Political insiders and many San Franciscans in general widely expected this year to be Nancy Pelosi’s swan song.
The former speaker, who is 83 and has represented the city in Congress for 37 years, saw Republicans take hold of the House last year and has turned over her leadership of the House Democrats to Hakeem Jeffries.
And her high political profile in a liberal city that many conservatives love to hate seemed to be a factor in the brutal October 2022 hammer attack on her husband, Paul Pelosi, in their San Francisco home. A far-right believer in conspiracy theories, David DePape, was found guilty of attempted kidnapping and assault in the attack, and admitted during his trial that he had planned to take Nancy Pelosi hostage and “break her kneecaps.”
For many people, all that would be enough to prompt thoughts of retirement — but not Ms. Pelosi. She is running for another two-year term in November, with no major challenger in sight. Over the weekend, her re-election bid received the endorsement of her hometown paper, The San Francisco Chronicle.
No surprise there — the paper has long backed Ms. Pelosi’s campaigns for office and for leadership positions among House Democrats, and she occasionally sends notes to its journalists complimenting their work.
But this time, as the paper said, there was a catch.
The editorial board, which does not usually conduct endorsement interviews for candidates with no serious challengers, praised Ms. Pelosi’s “strength as a political leader” in its endorsement this time, and noted that she was “tough, charming and pragmatic” when she met with the board.
But it raised big concerns, too, saying that Ms. Pelosi would not be a policy innovator at this late stage in her career, and questioning her insistence on investigating financial ties between Russia and protesters who call for a cease-fire in the Israel-Hamas war.
The board also implied that she ought to make way in Washington for younger San Francisco Democrats, particularly Scott Wiener, a state senator who wants her seat someday but does not want to run against her.
Mr. Wiener is known as one of California’s more innovative voices on the issue of building more housing. He makes the case that dense cities help address climate change by enabling people to live near their jobs and avoid long, exhaust-spewing car commutes.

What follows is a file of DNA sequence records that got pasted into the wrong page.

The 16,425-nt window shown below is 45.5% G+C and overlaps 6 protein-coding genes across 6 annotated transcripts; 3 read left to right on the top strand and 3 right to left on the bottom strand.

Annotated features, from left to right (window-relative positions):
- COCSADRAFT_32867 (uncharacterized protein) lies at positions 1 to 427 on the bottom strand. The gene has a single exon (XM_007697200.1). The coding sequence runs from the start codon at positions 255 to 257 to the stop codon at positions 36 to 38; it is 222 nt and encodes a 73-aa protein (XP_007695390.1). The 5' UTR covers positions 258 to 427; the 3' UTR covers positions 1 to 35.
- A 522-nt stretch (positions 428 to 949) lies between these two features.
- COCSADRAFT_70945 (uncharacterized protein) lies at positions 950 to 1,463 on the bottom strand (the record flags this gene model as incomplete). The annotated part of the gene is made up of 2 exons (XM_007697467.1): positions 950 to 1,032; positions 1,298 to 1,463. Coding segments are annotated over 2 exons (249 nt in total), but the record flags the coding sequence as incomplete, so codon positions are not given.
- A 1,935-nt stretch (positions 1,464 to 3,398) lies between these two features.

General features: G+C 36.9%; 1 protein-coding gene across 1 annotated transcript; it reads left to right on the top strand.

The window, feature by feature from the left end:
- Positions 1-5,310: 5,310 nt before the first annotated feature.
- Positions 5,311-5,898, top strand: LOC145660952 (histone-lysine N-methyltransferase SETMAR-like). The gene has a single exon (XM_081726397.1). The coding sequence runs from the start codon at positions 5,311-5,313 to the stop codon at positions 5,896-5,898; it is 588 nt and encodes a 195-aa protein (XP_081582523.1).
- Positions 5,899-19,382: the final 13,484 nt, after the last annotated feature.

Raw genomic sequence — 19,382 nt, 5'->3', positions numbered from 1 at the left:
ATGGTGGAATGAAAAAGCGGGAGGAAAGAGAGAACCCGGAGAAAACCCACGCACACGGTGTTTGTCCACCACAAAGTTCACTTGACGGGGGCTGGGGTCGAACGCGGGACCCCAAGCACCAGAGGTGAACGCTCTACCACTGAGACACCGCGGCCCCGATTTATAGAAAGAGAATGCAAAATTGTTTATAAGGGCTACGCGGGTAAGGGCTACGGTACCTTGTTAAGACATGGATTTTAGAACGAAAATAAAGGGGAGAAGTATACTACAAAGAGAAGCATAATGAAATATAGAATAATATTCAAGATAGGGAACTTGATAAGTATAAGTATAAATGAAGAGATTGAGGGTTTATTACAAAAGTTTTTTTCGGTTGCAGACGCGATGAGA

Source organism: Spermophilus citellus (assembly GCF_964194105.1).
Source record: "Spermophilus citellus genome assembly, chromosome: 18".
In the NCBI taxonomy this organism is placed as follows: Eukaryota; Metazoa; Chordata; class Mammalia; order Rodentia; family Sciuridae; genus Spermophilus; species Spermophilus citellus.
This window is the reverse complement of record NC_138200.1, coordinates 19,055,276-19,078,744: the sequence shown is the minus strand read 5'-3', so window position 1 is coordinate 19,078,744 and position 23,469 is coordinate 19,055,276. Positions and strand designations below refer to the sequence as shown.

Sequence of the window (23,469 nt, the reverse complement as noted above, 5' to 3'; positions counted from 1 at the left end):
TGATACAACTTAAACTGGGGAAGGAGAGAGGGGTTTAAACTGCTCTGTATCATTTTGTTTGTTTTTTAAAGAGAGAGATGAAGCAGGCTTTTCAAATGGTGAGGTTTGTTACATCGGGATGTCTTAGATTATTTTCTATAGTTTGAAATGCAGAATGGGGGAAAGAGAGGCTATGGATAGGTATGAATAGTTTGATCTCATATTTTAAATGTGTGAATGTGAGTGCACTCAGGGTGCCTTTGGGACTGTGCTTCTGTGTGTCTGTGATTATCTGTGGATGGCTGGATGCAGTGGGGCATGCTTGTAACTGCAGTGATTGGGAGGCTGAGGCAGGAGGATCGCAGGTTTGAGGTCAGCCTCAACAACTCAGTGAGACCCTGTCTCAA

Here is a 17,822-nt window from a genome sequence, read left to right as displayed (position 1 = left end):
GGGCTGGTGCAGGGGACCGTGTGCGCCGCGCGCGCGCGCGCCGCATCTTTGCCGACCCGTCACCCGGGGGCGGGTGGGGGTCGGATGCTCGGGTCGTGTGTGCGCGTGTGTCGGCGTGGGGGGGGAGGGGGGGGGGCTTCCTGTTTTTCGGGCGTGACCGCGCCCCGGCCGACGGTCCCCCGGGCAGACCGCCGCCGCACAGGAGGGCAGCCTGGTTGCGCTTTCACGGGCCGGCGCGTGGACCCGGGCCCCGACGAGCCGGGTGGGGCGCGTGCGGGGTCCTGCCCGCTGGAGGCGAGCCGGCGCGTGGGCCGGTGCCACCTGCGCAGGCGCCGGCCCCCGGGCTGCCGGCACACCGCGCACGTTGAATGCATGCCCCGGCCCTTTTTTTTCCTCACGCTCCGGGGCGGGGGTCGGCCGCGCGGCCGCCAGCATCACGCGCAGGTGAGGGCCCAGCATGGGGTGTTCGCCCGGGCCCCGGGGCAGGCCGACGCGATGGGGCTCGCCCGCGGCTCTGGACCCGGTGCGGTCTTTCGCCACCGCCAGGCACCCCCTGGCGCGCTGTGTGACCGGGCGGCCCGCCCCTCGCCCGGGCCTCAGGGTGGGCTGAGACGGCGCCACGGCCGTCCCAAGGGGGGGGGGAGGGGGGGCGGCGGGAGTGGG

Mr. Wiener said in an interview that Ms. Pelosi “continues to put wins on the board for San Francisco values” and that he fully supports her.
Ms. Pelosi’s spokesperson, Aaron Bennett, said she had no intention of slowing down.
“Speaker Pelosi is not on a shift, she’s on a mission,” he said. “This election is about the future, and in this pivotal moment for our city, there is no one better equipped to continue to deliver for San Francisco than Nancy Pelosi.”
Though Ms. Pelosi’s age is advanced, there has been no chatter among San Franciscans about her having perhaps lost a step, as there was for several years about Senator Dianne Feinstein — and as there is on the national stage now about President Biden and the Senate minority leader, Mitch McConnell, both of whom are 81.
Alex Clemens, a longtime San Francisco political strategist, said it was true that Ms. Pelosi’s eventual retirement would set off a round of political musical chairs that many younger office holders are anxiously awaiting. But it is also true, he said, that she shows no signs of slowing down.
“She continues to manage a schedule that exhausts her staff on two coasts,” he said.
Ms. Pelosi has also proven adept at raising money for other Democrats and at getting under the skin of Donald Trump, two skills that will be in demand this year.
“If there has ever been a man behind the curtain, it’s a woman, and she’s Nancy Pelosi,” Mr. Clemens said. “She continues to run things with a defter touch than any other figure in American politics.”
She and Paul Pelosi, looking fit and recovered from the attack, have been busy. Last month, appearing in a black gown and black tuxedo, they co-chaired the opening-night gala dinner for the San Francisco Ballet at City Hall.
Mr. Pelosi attended a fund-raiser for San Francisco General Hospital last week and told the crowd, both in a recorded video and from his table, about the care he received there after the attack. He then dialed in Ms. Pelosi from Washington, who also thanked the hospital.
The couple attended the Super Bowl, flying coach to Las Vegas on Saturday morning.
Tennyson Wilson, a passenger on the flight who sat next to the Pelosis, told reporters from the public radio station KQED that he was impressed by Ms. Pelosi’s productivity during the short flight.
“I think she read, like, five newspapers,” he said in the interview. “It was cool watching the machine work. It was like sitting next to your grandma, but doing way more work.”